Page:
The woman who was at the counter (when it was finally my turn) was rude-as-could-be. She was apparently mad that I came in with multiple tasks that needed to be solved. But, we got all the changes done.

When I got home and plugged it all in. NOTHING WORKED.

None o the cable boxes worked (I have 3). All channels on all three TVs showed a message “Service Not Authorized”.

When I tried to browse to ANY web page, all my computers redirect to a Comcast page that said either:

“Your operating system is not supported.” (Linux)

“Click here to download software.” (Windows)

The “software” was this huge .exe. No one can tell me why I need it, what it contains completely, and no one will PROMISE me that it does not contain software that does not compromise my privacy in any way.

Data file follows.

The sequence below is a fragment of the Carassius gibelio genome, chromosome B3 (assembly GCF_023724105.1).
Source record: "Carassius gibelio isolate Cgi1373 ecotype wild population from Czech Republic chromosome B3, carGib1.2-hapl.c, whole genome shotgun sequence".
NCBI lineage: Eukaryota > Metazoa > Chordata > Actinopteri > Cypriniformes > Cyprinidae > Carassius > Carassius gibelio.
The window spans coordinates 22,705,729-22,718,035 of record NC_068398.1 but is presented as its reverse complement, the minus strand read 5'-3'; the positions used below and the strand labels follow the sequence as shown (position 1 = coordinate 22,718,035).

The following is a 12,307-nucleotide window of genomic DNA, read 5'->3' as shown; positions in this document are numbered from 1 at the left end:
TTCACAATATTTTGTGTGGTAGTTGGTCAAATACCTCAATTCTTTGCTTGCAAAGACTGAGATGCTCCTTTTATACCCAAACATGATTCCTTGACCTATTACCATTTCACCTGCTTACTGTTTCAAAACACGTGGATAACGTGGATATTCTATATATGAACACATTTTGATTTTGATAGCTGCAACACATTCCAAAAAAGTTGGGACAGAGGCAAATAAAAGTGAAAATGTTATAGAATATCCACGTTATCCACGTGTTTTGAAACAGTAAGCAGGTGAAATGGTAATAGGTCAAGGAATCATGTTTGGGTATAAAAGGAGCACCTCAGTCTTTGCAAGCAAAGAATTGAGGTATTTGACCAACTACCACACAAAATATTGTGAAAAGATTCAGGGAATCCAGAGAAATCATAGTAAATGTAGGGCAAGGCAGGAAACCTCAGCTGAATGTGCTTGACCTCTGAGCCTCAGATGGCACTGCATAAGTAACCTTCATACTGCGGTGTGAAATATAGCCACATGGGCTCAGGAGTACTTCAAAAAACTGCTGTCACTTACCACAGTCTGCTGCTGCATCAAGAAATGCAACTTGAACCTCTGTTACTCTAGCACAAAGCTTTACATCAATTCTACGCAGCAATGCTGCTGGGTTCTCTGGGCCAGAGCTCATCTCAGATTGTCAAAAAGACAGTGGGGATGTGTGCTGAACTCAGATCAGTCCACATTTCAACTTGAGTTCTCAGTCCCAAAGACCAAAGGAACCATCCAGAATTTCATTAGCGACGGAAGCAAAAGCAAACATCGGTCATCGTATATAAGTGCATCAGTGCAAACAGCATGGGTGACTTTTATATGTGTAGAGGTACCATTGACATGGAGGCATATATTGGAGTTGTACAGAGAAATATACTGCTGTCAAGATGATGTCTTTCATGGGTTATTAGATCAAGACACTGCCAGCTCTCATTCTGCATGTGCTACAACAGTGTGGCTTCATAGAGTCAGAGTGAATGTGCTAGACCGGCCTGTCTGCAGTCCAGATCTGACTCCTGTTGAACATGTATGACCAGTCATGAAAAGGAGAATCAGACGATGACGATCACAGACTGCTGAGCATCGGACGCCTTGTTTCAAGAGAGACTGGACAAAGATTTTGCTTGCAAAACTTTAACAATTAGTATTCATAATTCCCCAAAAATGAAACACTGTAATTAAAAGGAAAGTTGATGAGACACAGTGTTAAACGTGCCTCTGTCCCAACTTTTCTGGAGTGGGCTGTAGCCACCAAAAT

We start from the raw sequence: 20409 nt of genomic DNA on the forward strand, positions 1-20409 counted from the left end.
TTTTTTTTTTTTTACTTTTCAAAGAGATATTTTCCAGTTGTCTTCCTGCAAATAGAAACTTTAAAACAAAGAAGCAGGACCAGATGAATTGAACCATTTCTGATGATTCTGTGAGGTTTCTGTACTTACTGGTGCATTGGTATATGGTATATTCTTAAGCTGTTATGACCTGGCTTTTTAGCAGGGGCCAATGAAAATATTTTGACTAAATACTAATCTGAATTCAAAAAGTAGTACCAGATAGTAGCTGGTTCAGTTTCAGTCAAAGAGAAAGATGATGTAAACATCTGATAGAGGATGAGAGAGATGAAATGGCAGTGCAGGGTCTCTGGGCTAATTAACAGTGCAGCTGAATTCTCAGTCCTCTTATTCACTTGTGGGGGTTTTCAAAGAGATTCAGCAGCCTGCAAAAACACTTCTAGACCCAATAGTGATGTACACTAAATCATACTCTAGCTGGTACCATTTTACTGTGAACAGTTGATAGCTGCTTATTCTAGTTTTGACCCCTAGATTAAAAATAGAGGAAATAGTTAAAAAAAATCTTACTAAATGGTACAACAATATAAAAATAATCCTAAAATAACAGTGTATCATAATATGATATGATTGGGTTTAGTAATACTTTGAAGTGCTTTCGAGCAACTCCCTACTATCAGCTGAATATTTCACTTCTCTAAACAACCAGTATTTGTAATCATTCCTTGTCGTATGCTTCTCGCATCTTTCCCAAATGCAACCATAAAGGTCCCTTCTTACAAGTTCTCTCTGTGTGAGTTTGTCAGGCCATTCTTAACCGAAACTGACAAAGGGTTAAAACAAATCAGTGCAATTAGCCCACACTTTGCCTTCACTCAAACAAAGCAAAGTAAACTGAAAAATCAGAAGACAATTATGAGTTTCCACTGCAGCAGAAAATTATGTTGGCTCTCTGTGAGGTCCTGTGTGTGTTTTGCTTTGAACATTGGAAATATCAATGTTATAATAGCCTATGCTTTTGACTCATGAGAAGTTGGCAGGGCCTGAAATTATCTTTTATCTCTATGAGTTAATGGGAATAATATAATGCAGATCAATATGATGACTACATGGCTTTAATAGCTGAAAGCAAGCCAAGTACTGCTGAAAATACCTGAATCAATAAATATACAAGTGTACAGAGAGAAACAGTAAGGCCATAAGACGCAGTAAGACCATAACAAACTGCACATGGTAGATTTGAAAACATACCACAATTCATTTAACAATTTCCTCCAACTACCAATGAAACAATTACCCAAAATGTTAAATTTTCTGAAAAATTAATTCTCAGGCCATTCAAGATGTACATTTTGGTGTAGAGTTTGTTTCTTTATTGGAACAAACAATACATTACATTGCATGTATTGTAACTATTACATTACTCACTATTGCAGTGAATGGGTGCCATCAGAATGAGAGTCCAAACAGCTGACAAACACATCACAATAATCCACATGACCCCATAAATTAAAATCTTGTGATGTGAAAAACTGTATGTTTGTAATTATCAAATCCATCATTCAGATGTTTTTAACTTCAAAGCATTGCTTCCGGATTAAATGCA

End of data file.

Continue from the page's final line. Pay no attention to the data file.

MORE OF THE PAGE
So, I called Comcast tech support.

The guys I got were AWESOME! I wish I could remember their names. (One for TV and one for Internet)

They’re fixed ALL my problems quickly and politely.

My Internet problem seems GONE and this weekend I’ll have UFC on PPV !

Now – how do I find out if they are censoring my Internet without trying to download something illegal ?

Maturing.NET Code Base

I saw my first preview of .NET in 1999 and that means to me that the code base of the .NET development community includes code that is approaching a decade old (not considering code that was pulled forward from pre .NET code.)

In the post DOT COM era where fiscal responsibility continues to increase and the software development life-cycle continues to DECREASE, there is a growing focus on re-tooling our existing intellectual assets.

One way to do this includes code-refactoring. (See Wikipedia Explanation here.)